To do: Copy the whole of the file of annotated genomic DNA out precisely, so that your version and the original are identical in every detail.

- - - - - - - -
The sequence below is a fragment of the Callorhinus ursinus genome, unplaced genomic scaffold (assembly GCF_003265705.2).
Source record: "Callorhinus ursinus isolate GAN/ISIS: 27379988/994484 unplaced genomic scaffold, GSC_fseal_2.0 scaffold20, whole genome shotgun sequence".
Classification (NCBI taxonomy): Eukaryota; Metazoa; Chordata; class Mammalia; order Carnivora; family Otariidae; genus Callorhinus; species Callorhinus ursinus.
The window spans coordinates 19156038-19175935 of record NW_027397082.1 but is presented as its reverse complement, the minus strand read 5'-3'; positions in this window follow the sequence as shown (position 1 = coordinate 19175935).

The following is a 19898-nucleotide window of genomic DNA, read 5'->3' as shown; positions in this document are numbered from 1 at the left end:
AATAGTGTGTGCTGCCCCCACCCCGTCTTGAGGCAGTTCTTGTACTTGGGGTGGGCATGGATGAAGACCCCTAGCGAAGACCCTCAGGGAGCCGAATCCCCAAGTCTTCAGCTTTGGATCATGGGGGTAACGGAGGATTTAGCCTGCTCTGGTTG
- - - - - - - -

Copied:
The sequence below is a fragment of the Callorhinus ursinus genome, unplaced genomic scaffold (assembly GCF_003265705.2).
Source record: "Callorhinus ursinus isolate GAN/ISIS: 27379988/994484 unplaced genomic scaffold, GSC_fseal_2.0 scaffold20, whole genome shotgun sequence".
Classification (NCBI taxonomy): Eukaryota; Metazoa; Chordata; class Mammalia; order Carnivora; family Otariidae; genus Callorhinus; species Callorhinus ursinus.
The window spans coordinates 19156038-19175935 of record NW_027397082.1 but is presented as its reverse complement, the minus strand read 5'-3'; positions in this window follow the sequence as shown (position 1 = coordinate 19175935).

The following is a 19898-nucleotide window of genomic DNA, read 5'->3' as shown; positions in this document are numbered from 1 at the left end:
AATAGTGTGTGCTGCCCCCACCCCGTCTTGAGGCAGTTCTTGTACTTGGGGTGGGCATGGATGAAGACCCCTAGCGAAGACCCTCAGGGAGCCGAATCCCCAAGTCTTCAGCTTTGGATCATGGGGGTAACGGAGGATTTAGCCTGCTCTGGTTG